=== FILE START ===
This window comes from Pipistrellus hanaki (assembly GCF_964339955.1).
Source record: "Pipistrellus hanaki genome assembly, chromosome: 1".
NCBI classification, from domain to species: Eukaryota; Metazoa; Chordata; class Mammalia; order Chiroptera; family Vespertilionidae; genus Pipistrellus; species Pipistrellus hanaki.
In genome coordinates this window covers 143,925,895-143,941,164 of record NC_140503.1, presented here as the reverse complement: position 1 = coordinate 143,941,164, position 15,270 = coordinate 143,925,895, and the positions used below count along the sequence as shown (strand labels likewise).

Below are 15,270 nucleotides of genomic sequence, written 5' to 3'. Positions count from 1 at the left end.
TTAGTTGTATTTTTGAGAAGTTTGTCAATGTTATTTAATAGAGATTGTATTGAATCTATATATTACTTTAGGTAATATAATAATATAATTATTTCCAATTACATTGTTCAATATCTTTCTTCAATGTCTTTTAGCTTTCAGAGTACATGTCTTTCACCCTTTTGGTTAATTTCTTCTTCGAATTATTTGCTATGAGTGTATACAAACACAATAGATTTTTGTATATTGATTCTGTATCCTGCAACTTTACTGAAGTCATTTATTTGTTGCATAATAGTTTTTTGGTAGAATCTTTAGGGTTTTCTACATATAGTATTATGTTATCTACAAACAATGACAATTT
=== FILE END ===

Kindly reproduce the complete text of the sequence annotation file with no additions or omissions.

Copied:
This window comes from Pipistrellus hanaki (assembly GCF_964339955.1).
Source record: "Pipistrellus hanaki genome assembly, chromosome: 1".
NCBI classification, from domain to species: Eukaryota; Metazoa; Chordata; class Mammalia; order Chiroptera; family Vespertilionidae; genus Pipistrellus; species Pipistrellus hanaki.
In genome coordinates this window covers 143,925,895-143,941,164 of record NC_140503.1, presented here as the reverse complement: position 1 = coordinate 143,941,164, position 15,270 = coordinate 143,925,895, and the positions used below count along the sequence as shown (strand labels likewise).

Below are 15,270 nucleotides of genomic sequence, written 5' to 3'. Positions count from 1 at the left end.
TTAGTTGTATTTTTGAGAAGTTTGTCAATGTTATTTAATAGAGATTGTATTGAATCTATATATTACTTTAGGTAATATAATAATATAATTATTTCCAATTACATTGTTCAATATCTTTCTTCAATGTCTTTTAGCTTTCAGAGTACATGTCTTTCACCCTTTTGGTTAATTTCTTCTTCGAATTATTTGCTATGAGTGTATACAAACACAATAGATTTTTGTATATTGATTCTGTATCCTGCAACTTTACTGAAGTCATTTATTTGTTGCATAATAGTTTTTTGGTAGAATCTTTAGGGTTTTCTACATATAGTATTATGTTATCTACAAACAATGACAATTT